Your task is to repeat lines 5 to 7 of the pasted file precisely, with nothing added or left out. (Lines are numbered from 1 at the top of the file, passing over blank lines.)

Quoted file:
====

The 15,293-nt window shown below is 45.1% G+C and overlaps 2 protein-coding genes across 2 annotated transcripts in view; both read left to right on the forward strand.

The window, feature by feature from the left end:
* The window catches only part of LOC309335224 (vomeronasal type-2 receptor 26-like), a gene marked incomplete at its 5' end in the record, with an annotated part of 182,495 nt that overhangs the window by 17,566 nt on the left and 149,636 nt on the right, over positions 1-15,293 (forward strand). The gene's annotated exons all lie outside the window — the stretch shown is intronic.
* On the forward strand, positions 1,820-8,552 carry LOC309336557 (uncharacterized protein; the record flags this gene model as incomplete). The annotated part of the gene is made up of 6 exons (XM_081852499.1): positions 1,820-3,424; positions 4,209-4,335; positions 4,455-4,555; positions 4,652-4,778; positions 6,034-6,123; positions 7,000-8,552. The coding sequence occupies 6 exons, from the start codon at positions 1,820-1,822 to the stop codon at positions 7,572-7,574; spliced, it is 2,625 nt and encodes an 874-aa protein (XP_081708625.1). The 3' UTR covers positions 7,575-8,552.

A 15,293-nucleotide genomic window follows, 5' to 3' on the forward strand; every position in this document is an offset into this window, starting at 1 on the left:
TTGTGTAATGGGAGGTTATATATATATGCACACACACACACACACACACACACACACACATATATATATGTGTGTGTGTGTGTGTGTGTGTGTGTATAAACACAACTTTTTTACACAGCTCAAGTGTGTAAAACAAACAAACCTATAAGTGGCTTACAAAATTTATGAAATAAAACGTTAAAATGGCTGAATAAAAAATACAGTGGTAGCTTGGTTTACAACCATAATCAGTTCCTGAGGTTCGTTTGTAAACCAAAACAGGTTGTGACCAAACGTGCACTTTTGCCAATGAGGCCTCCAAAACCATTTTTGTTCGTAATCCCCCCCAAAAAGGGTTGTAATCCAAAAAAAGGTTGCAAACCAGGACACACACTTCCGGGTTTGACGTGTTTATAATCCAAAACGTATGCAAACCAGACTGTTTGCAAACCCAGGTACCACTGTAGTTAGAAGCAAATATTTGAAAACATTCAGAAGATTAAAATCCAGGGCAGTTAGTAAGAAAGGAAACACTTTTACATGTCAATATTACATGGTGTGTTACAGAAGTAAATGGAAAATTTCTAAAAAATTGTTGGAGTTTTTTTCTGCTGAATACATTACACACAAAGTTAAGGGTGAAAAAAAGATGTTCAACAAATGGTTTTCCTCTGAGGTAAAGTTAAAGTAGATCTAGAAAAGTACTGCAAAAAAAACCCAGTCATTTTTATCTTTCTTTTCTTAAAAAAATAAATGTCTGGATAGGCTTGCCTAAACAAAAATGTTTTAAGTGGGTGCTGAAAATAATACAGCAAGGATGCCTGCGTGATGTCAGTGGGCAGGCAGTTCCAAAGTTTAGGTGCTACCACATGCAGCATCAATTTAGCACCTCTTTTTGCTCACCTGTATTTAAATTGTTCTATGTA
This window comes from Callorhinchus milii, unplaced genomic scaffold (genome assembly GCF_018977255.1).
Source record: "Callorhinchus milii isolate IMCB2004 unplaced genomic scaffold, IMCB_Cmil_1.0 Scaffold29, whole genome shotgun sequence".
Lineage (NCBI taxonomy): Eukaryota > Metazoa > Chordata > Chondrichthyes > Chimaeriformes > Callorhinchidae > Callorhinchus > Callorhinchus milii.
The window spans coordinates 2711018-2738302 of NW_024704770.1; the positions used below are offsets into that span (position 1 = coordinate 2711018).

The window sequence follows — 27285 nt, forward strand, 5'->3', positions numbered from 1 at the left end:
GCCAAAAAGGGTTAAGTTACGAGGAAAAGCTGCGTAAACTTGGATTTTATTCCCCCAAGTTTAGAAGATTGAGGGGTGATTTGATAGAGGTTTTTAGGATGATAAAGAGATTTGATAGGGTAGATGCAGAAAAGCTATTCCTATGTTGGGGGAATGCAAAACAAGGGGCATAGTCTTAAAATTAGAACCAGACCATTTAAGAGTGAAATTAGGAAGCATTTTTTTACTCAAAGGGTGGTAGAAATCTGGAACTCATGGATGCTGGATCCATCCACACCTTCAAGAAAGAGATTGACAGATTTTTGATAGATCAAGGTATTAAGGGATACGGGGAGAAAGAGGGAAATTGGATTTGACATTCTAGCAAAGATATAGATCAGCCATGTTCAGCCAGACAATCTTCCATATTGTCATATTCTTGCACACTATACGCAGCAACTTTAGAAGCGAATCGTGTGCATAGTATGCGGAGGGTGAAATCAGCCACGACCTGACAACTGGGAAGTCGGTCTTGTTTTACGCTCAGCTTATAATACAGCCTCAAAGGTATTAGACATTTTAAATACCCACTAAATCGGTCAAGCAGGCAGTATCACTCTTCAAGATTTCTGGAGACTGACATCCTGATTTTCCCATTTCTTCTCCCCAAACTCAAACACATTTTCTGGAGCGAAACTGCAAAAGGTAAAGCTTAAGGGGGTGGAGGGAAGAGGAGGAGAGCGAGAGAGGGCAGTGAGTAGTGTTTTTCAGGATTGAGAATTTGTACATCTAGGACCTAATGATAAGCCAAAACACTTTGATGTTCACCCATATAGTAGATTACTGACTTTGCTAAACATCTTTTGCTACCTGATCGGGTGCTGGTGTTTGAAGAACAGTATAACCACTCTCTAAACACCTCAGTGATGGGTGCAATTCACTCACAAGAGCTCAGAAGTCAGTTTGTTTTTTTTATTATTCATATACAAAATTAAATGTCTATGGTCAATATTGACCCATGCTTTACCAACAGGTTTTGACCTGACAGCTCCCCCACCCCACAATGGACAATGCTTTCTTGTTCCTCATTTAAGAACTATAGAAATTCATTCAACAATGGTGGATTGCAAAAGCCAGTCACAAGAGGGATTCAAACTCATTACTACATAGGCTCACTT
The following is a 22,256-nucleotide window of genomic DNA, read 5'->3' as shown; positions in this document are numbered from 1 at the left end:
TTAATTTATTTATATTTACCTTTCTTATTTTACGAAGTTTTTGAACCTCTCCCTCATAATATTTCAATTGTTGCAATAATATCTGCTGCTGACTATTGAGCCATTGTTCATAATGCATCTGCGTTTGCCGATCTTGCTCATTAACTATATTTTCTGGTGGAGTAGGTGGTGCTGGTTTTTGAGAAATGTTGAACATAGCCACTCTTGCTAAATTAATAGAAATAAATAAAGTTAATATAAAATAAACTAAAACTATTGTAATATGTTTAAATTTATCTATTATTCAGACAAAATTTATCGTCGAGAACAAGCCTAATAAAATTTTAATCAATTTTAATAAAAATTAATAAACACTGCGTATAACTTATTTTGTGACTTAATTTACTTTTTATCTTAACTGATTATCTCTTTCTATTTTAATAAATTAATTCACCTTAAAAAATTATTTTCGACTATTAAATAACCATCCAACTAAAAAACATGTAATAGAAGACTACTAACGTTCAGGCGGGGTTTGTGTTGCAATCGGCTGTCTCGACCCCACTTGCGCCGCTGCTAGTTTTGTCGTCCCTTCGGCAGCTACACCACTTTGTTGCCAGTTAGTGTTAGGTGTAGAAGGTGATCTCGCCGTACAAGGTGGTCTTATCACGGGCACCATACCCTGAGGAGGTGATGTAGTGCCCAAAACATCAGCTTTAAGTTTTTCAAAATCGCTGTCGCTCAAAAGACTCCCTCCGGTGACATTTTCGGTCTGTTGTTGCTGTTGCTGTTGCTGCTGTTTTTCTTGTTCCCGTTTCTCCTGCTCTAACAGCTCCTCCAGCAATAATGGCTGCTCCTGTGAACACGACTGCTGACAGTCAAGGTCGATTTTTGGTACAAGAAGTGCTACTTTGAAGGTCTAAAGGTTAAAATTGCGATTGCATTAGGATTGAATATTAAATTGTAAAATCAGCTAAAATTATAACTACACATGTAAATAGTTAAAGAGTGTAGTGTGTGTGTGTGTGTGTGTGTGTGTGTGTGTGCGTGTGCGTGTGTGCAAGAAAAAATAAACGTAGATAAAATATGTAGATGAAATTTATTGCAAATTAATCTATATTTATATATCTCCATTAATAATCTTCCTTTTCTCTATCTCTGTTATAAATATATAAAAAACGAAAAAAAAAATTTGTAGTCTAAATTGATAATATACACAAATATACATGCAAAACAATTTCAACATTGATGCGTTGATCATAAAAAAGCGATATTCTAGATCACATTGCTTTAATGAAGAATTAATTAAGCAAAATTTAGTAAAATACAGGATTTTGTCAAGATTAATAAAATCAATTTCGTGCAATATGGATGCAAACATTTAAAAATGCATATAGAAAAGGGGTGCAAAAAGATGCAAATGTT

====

A 15,293-nucleotide genomic window follows, 5' to 3' on the forward strand; every position in this document is an offset into this window, starting at 1 on the left:
TTGTGTAATGGGAGGTTATATATATATGCACACACACACACACACACACACACACACACATATATATATGTGTGTGTGTGTGTGTGTGTGTGTGTATAAACACAACTTTTTTACACAGCTCAAGTGTGTAAAACAAACAAACCTATAAGTGGCTTACAAAATTTATGAAATAAAACGTTAAAATGGCTGAATAAAAAATACAGTGGTAGCTTGGTTTACAACCATAATCAGTTCCTGAGGTTCGTTTGTAAACCAAAACAGGTTGTGACCAAACGTGCACTTTTGCCAATGAGGCCTCCAAAACCATTTTTGTTCGTAATCCCCCCCAAAAAGGGTTGTAATCCAAAAAAAGGTTGCAAACCAGGACACACACTTCCGGGTTTGACGTGTTTATAATCCAAAACGTATGCAAACCAGACTGTTTGCAAACCCAGGTACCACTGTAGTTAGAAGCAAATATTTGAAAACATTCAGAAGATTAAAATCCAGGGCAGTTAGTAAGAAAGGAAACACTTTTACATGTCAATATTACATGGTGTGTTACAGAAGTAAATGGAAAATTTCTAAAAAATTGTTGGAGTTTTTTTCTGCTGAATACATTACACACAAAGTTAAGGGTGAAAAAAAGATGTTCAACAAATGGTTTTCCTCTGAGGTAAAGTTAAAGTAGATCTAGAAAAGTACTGCAAAAAAAACCCAGTCATTTTTATCTTTCTTTTCTTAAAAAAATAAATGTCTGGATAGGCTTGCCTAAACAAAAATGTTTTAAGTGGGTGCTGAAAATAATACAGCAAGGATGCCTGCGTGATGTCAGTGGGCAGGCAGTTCCAAAGTTTAGGTGCTACCACATGCAGCATCAATTTAGCACCTCTTTTTGCTCACCTGTATTTAAATTGTTCTATGTA
This window comes from Callorhinchus milii, unplaced genomic scaffold (genome assembly GCF_018977255.1).